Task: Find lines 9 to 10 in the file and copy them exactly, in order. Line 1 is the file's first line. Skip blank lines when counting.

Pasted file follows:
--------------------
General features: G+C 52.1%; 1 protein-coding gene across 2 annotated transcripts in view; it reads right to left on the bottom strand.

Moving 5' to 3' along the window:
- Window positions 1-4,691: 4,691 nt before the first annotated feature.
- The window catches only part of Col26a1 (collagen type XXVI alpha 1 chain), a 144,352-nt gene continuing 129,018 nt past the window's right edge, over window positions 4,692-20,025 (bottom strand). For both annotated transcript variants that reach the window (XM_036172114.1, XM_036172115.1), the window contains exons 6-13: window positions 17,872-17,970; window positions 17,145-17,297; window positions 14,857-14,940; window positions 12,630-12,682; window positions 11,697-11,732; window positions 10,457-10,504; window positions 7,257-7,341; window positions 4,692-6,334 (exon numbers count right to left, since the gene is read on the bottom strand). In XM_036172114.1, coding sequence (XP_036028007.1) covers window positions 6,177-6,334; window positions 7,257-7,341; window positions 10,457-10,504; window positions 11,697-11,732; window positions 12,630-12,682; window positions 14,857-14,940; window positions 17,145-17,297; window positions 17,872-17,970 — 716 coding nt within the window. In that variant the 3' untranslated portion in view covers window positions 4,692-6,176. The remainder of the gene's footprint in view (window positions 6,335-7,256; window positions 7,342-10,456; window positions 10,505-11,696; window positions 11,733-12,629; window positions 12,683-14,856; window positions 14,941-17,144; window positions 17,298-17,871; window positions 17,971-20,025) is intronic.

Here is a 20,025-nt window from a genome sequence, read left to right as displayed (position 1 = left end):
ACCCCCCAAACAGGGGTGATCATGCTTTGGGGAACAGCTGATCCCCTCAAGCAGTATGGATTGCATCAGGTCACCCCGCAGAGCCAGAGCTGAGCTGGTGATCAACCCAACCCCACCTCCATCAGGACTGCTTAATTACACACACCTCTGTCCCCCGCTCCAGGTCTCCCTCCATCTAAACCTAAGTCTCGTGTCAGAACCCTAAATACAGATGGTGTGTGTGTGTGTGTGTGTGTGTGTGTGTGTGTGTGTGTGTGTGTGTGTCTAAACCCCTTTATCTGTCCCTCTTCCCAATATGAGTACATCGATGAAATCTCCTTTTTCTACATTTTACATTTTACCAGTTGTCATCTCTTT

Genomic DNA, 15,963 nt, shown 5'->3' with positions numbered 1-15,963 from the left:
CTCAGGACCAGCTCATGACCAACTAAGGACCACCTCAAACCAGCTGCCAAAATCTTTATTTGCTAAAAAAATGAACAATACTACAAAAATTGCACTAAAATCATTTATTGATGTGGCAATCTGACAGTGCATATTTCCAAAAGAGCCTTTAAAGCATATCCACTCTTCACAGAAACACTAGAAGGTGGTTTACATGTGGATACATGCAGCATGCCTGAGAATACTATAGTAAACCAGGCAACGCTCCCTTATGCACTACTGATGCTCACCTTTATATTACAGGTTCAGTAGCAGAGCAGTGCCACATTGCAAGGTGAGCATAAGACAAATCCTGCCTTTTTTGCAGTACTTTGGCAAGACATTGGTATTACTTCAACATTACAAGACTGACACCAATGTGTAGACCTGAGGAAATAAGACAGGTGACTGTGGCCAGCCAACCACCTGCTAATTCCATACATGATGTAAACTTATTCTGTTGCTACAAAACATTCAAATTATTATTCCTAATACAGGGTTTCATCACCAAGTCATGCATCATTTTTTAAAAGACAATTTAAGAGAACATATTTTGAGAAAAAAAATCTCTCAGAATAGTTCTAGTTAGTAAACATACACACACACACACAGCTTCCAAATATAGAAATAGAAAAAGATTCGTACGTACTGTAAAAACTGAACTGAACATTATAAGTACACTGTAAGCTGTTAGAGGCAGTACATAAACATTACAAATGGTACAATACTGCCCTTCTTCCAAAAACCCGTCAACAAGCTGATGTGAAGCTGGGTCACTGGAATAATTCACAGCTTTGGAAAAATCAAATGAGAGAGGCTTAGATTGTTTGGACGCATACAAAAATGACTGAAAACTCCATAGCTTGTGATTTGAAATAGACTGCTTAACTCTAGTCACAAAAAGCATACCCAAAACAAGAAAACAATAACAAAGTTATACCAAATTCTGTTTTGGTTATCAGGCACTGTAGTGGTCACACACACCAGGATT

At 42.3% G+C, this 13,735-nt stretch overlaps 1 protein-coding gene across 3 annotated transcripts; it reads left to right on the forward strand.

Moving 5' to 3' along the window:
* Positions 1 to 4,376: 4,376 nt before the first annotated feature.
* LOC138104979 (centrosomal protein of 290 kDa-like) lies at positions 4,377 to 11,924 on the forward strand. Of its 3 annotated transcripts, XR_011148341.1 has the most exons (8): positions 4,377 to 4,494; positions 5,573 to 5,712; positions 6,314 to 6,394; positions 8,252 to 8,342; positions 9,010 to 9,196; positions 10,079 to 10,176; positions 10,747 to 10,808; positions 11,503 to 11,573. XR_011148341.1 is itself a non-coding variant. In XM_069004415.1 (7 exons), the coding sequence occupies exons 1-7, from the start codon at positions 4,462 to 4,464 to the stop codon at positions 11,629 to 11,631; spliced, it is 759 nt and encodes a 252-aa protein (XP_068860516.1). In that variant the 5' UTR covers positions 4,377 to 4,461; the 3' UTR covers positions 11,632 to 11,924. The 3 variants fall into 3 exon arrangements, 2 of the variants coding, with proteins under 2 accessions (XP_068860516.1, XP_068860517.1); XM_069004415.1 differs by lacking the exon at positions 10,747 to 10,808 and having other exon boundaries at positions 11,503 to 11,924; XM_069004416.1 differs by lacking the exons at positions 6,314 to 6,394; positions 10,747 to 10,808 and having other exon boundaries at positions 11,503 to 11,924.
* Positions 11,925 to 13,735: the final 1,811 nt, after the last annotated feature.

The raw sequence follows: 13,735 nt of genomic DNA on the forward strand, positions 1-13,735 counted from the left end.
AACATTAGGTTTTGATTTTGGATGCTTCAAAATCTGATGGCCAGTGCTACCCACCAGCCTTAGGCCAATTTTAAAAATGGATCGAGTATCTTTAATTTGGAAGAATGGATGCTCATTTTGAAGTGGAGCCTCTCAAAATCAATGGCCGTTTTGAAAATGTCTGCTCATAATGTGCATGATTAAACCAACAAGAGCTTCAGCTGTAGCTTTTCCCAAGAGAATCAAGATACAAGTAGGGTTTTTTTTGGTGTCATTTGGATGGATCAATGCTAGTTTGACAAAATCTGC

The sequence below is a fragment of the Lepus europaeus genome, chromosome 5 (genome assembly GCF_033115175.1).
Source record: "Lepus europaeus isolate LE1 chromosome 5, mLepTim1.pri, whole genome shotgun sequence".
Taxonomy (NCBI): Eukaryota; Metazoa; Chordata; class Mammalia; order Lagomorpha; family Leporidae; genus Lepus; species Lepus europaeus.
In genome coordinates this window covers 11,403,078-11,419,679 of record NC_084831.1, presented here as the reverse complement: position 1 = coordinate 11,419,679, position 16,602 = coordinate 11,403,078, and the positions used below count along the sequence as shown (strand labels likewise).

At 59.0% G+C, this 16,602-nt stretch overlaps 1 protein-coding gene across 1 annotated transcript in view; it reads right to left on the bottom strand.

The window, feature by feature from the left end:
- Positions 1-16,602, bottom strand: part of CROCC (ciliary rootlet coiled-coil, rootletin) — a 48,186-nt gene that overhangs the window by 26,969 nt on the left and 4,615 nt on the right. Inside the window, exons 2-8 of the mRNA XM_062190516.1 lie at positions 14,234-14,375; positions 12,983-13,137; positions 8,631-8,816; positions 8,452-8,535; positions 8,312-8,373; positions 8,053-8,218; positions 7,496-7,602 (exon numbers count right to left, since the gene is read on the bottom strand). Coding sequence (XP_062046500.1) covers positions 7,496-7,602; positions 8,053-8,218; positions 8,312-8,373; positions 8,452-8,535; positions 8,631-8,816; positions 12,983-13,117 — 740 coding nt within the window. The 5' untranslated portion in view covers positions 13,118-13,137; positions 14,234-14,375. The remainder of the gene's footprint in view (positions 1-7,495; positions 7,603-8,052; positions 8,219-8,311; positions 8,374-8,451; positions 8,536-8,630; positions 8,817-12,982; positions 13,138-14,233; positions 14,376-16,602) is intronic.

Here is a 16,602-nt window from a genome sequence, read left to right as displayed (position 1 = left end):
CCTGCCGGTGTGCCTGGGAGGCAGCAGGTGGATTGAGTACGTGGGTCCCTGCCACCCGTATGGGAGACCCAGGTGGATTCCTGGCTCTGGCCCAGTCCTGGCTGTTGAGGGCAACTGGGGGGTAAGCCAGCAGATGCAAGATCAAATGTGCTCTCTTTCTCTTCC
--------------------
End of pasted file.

At 42.3% G+C, this 13,735-nt stretch overlaps 1 protein-coding gene across 3 annotated transcripts; it reads left to right on the forward strand.

Moving 5' to 3' along the window: